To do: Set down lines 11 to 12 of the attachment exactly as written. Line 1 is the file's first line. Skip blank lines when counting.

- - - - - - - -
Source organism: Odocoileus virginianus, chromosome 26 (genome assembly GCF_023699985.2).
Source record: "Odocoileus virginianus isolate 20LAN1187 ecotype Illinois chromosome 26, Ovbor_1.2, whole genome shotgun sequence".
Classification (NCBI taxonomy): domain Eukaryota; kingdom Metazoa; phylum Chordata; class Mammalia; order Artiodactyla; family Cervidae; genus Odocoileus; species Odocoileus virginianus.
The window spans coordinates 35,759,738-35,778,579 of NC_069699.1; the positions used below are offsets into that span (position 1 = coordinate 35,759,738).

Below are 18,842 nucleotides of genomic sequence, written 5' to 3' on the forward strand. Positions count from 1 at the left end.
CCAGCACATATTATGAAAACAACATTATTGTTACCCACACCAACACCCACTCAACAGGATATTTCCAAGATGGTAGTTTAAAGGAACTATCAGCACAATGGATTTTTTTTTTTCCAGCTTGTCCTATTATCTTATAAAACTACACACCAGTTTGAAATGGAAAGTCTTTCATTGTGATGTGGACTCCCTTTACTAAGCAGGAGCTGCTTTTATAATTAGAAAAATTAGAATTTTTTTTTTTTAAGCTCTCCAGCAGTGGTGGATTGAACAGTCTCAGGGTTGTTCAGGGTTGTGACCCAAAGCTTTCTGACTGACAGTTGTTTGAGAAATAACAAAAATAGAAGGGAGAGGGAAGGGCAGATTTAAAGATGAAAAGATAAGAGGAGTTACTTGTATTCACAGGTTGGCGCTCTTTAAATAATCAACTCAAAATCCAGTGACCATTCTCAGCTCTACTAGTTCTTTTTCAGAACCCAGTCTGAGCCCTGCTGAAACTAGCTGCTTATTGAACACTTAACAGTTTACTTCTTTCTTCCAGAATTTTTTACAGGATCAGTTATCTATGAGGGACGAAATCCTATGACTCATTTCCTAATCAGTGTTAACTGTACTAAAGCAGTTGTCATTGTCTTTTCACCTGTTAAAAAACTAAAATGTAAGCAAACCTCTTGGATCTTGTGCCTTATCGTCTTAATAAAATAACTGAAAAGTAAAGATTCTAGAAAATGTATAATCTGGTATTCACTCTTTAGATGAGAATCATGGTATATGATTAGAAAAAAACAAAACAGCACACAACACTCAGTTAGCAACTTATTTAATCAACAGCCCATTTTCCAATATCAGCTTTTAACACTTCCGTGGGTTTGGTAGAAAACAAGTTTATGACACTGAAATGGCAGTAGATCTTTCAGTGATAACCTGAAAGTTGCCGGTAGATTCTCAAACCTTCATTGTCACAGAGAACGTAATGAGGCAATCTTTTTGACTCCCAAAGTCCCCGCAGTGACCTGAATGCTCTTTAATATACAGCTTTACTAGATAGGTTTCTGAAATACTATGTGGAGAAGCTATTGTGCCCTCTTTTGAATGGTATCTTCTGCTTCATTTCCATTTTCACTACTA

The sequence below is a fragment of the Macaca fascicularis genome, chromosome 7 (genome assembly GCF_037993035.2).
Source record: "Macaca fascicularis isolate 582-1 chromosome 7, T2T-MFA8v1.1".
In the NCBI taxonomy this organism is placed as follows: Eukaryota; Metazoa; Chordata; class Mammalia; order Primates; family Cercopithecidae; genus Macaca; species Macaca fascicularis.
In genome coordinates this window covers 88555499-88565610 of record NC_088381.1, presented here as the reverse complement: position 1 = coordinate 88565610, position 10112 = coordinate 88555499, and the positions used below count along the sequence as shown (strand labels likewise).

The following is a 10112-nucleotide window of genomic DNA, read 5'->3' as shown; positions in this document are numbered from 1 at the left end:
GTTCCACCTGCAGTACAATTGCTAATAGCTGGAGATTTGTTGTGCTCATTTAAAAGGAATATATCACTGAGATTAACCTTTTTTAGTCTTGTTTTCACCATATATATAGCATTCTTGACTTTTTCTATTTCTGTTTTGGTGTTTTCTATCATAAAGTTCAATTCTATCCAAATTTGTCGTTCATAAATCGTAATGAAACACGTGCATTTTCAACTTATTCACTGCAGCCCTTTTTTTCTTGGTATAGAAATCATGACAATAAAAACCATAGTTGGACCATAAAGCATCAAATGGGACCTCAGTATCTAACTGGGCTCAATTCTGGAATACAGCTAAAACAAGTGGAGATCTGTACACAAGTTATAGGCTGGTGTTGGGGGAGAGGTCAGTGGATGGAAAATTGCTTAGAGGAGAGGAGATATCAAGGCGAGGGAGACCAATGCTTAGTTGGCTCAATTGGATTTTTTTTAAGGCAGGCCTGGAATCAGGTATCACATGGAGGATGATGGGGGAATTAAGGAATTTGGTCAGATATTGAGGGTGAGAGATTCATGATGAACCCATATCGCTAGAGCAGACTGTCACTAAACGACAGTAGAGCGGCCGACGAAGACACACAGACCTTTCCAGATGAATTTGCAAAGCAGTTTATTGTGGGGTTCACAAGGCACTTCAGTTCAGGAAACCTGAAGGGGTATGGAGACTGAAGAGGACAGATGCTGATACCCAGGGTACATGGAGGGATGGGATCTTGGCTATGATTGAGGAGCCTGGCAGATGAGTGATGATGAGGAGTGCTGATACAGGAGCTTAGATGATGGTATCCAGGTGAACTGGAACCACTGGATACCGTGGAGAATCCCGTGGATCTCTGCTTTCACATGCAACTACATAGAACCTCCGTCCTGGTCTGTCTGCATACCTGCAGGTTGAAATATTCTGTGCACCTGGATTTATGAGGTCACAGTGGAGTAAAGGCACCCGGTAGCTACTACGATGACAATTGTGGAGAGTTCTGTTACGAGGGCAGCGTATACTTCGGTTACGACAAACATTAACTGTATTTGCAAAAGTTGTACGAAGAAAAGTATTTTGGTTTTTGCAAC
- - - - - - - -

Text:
The following is a 10112-nucleotide window of genomic DNA, read 5'->3' as shown; positions in this document are numbered from 1 at the left end:
GTTCCACCTGCAGTACAATTGCTAATAGCTGGAGATTTGTTGTGCTCATTTAAAAGGAATATATCACTGAGATTAACCTTTTTTAGTCTTGTTTTCACCATATATATAGCATTCTTGACTTTTTCTATTTCTGTTTTGGTGTTTTCTATCATAAAGTTCAATTCTATCCAAATTTGTCGTTCATAAATCGTAATGAAACACGTGCATTTTCAACTTATTCACTGCAGCCCTTTTTTTCTTGGTATAGAAATCATGACAATAAAAACCATAGTTGGACCATAAAGCATCAAATGGGACCTCAGTATCTAACTGGGCTCAATTCTGGAATACAGCTAAAACAAGTGGAGATCTGTACACAAGTTATAGGCTGGTGTTGGGGGAGAGGTCAGTGGATGGAAAATTGCTTAGAGGAGAGGAGATATCAAGGCGAGGGAGACCAATGCTTAGTTGGCTCAATTGGATTTTTTTTAAGGCAGGCCTGGAATCAGGTATCACATGGAGGATGATGGGGGAATTAAGGAATTTGGTCAGATATTGAGGGTGAGAGATTCATGATGAACCCATATCGCTAGAGCAGACTGTCACTAAACGACAGTAGAGCGGCCGACGAAGACACACAGACCTTTCCAGATGAATTTGCAAAGCAGTTTATTGTGGGGTTCACAAGGCACTTCAGTTCAGGAAACCTGAAGGGGTATGGAGACTGAAGAGGACAGATGCTGATACCCAGGGTACATGGAGGGATGGGATCTTGGCTATGATTGAGGAGCCTGGCAGATGAGTGATGATGAGGAGTGCTGATACAGGAGCTTAGATGATGGTATCCAGGTGAACTGGAACCACTGGATACCGTGGAGAATCCCGTGGATCTCTGCTTTCACATGCAACTACATAGAACCTCCGTCCTGGTCTGTCTGCATACCTGCAGGTTGAAATATTCTGTGCACCTGGATTTATGAGGTCACAGTGGAGTAAAGGCACCCGGTAGCTACTACGATGACAATTGTGGAGAGTTCTGTTACGAGGGCAGCGTATACTTCGGTTACGACAAACATTAACTGTATTTGCAAAAGTTGTACGAAGAAAAGTATTTTGGTTTTTGCAAC